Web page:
Percutaneous insertion of a nephrostomy tube

What is this?

The procedure involves insertion of a small tube into the kidney (usually under local anaesthetic) which then allows urine to drain from the kidney into a collecting bag outside the body.

What alternatives are there?

No treatment (observation only) or insertion of an internal stent under general anaesthetic.

What to expect before procedure

You will usually be admitted on the day of your surgery unless the tube insertion is being performed during an emergency admission. If your admission is not an emergency, you will normally receive an appointment for pre-assessment, approximately 14 days before your admission, to assess your general fitness, to screen for the carriage of MRSA and to perform some baseline investigations. After admission, you will be seen by members of the medical team which may include the Consultant, Specialist Registrar, House Officer and your named nurse. You will be asked not to eat or drink for 4 hours before surgery and, immediately before the procedure, you will be given an injection of antibiotics to prevent infection. If you have any allergies, you must let your doctor know. If you have previously reacted to intravenous contrast medium (the dye used for kidney X-rays and CT scan), you must tell your doctor about this.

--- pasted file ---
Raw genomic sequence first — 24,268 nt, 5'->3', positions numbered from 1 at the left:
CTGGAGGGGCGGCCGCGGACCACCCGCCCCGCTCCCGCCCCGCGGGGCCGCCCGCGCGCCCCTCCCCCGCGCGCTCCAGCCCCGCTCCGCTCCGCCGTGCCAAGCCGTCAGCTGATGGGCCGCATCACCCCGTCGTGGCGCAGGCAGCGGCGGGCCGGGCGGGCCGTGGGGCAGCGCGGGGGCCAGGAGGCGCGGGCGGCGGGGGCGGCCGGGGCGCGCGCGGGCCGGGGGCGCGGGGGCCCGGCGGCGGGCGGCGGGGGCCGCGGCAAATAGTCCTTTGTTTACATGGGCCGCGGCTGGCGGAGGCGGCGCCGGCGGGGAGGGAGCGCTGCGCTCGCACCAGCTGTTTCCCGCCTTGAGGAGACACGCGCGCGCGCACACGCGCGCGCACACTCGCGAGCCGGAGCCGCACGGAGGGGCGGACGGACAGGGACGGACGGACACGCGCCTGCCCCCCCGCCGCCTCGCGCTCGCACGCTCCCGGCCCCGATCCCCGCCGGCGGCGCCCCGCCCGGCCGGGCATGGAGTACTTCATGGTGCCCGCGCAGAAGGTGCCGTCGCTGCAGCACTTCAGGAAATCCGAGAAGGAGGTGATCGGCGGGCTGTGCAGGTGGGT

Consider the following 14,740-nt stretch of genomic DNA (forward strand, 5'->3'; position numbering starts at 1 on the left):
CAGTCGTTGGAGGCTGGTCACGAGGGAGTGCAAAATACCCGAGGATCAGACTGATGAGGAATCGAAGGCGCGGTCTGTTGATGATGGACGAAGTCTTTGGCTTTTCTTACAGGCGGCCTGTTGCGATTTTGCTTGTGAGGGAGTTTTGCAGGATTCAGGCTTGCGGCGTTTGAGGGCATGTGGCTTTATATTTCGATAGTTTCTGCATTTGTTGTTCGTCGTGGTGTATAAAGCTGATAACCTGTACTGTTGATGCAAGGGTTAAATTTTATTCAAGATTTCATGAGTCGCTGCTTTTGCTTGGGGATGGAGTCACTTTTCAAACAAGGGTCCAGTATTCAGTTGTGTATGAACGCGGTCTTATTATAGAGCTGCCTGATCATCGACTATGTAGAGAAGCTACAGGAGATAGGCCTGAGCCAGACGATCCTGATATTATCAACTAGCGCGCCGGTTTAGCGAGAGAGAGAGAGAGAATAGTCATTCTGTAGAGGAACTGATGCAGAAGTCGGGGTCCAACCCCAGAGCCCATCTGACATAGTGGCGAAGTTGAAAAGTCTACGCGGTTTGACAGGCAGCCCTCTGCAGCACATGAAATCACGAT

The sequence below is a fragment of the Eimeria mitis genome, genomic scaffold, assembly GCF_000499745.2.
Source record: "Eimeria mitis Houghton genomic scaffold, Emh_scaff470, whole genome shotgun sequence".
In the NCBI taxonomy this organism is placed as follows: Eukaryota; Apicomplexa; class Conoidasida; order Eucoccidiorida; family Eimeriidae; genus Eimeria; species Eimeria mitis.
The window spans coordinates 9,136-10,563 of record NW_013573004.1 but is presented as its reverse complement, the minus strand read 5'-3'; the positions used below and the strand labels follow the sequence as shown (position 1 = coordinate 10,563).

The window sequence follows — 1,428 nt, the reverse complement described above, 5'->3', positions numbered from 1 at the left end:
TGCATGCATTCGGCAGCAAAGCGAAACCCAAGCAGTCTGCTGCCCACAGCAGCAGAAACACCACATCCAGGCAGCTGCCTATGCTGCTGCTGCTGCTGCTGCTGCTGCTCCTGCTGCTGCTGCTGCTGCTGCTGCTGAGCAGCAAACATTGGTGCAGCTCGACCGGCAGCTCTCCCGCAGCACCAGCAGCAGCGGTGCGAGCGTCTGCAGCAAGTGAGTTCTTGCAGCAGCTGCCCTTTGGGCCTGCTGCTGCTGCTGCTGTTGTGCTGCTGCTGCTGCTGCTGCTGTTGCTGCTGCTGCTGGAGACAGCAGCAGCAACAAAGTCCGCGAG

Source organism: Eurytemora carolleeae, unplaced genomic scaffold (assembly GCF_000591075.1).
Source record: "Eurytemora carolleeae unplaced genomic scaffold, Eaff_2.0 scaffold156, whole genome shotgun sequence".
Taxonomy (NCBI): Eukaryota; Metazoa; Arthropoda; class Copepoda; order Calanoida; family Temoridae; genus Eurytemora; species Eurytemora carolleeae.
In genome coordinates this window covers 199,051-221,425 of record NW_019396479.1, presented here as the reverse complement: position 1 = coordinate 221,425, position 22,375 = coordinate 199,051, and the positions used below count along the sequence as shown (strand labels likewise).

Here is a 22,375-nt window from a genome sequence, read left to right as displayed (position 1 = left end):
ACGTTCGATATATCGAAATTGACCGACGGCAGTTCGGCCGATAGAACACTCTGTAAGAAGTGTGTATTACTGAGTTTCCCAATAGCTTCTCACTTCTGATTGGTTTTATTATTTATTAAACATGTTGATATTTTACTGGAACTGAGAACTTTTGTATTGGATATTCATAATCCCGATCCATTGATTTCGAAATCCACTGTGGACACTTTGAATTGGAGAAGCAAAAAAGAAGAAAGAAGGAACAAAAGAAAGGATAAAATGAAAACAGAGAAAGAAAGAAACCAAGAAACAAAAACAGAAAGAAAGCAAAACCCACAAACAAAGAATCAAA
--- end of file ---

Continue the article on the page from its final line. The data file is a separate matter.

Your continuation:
What happens during the procedure?

You will lie on an X-ray table, generally flat on your stomach, or nearly flat. You may need to have a needle put into a vein in your arm so that the radiologist can give you a sedative or painkillers. The procedure will be performed by a specially-trained doctor called a radiologist. The radiologist will use either X-rays or ultrasound to decide on the most suitable point for inserting the fine catheter. You skin will then be anaesthetised with local anaesthetic and a fine needle inserted into the kidney. Once the radiologist is sure that the needle is in a satisfactory position, a guidewire is placed into the kidney, through the needle, which then enables the plastic catheter to be positioned correctly. The catheter is fixed to the skin of your back and attached to a drainage bag. The procedure will normally take 20 minutes or so but, occasionally, it may take longer.

After the procedure

Once you return to the ward, the nurses will perform some routine observations of your pulse, temperature and blood pressure. You will generally stay in bed for a few hours until you feel comfortable. You should avoid making sudden movements, once you are mobile, to ensure that the tube does not get pulled or become displaced. The bag needs to be emptied fairly frequently so that it does not become too heavy. The nurses will monitor your urine output carefully during this period.

Potential side effects